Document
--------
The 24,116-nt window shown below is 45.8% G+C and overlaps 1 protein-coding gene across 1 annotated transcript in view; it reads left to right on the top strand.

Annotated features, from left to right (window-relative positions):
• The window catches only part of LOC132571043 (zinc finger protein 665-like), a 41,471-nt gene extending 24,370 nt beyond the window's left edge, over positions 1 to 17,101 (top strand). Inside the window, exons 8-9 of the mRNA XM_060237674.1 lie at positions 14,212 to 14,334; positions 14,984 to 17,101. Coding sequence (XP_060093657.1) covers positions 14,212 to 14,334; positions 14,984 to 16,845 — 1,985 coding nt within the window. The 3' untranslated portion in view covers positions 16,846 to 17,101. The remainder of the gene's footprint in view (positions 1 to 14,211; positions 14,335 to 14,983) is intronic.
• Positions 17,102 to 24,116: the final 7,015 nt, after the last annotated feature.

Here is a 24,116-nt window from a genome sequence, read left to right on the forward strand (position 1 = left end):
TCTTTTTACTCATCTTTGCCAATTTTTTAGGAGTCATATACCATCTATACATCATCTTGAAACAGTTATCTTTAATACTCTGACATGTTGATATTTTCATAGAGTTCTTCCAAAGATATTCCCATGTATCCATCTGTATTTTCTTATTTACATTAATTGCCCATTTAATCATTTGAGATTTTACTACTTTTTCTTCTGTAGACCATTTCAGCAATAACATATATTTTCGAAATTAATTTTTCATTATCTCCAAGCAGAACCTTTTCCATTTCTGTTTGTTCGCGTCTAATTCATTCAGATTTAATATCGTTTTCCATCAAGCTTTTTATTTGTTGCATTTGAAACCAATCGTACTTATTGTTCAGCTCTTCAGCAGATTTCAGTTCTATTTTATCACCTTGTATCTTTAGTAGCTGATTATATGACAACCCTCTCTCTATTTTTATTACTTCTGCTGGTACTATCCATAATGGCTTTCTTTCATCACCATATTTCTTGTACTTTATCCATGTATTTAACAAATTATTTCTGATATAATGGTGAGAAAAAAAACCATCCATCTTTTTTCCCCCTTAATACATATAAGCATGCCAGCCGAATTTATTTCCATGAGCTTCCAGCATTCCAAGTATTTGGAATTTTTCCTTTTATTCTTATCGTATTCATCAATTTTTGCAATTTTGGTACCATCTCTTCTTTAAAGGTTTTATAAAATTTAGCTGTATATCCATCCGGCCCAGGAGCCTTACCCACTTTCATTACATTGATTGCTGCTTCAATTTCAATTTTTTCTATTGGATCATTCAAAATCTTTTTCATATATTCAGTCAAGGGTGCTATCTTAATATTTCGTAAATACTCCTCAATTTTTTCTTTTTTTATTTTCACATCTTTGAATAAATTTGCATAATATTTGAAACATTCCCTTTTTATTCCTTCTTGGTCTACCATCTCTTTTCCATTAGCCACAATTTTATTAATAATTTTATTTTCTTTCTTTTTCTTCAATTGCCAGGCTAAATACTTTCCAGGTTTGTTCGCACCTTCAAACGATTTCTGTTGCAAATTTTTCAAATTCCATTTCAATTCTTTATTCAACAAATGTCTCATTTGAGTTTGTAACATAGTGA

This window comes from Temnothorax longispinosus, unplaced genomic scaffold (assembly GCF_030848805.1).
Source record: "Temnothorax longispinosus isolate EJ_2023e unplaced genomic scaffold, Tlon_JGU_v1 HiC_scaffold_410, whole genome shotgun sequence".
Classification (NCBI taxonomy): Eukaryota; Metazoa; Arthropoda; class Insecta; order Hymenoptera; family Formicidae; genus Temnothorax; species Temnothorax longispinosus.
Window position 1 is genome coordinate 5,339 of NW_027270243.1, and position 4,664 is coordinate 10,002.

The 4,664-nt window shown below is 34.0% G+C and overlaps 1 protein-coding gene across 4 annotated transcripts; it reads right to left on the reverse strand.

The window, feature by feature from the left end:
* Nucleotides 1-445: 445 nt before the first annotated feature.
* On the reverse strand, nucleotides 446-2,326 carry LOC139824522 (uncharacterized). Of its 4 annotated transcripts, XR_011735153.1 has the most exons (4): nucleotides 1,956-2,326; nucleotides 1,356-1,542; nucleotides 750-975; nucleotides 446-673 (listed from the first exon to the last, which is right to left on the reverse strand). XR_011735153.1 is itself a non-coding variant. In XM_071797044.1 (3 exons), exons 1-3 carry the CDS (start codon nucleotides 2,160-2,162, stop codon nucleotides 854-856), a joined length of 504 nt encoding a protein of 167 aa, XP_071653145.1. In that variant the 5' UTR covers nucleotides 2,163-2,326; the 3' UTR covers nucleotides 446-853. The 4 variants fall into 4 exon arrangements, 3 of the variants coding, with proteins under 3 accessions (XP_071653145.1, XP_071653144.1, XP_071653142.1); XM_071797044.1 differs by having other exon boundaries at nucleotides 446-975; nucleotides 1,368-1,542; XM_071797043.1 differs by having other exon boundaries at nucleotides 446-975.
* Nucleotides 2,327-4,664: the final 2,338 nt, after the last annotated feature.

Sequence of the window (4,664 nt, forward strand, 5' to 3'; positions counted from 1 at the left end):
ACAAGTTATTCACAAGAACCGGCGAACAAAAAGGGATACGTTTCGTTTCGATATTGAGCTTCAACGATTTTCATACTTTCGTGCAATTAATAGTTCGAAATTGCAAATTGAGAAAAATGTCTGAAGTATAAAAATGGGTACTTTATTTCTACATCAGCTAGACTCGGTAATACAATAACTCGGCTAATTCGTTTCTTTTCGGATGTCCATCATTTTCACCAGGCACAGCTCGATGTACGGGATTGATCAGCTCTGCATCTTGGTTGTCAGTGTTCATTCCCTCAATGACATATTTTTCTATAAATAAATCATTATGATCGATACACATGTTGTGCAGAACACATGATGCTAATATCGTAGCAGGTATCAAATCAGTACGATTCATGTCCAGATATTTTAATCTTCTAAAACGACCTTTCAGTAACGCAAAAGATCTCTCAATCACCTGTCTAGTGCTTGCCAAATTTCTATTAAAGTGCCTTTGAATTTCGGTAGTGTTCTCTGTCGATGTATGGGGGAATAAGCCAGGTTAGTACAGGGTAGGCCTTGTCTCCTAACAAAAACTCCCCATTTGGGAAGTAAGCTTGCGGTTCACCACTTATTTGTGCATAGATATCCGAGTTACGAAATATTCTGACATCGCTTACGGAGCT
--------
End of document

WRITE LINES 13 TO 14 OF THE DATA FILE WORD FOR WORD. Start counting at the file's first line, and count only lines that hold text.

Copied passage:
* Nucleotides 1-445: 445 nt before the first annotated feature.
* On the reverse strand, nucleotides 446-2,326 carry LOC139824522 (uncharacterized). Of its 4 annotated transcripts, XR_011735153.1 has the most exons (4): nucleotides 1,956-2,326; nucleotides 1,356-1,542; nucleotides 750-975; nucleotides 446-673 (listed from the first exon to the last, which is right to left on the reverse strand). XR_011735153.1 is itself a non-coding variant. In XM_071797044.1 (3 exons), exons 1-3 carry the CDS (start codon nucleotides 2,160-2,162, stop codon nucleotides 854-856), a joined length of 504 nt encoding a protein of 167 aa, XP_071653145.1. In that variant the 5' UTR covers nucleotides 2,163-2,326; the 3' UTR covers nucleotides 446-853. The 4 variants fall into 4 exon arrangements, 3 of the variants coding, with proteins under 3 accessions (XP_071653145.1, XP_071653144.1, XP_071653142.1); XM_071797044.1 differs by having other exon boundaries at nucleotides 446-975; nucleotides 1,368-1,542; XM_071797043.1 differs by having other exon boundaries at nucleotides 446-975.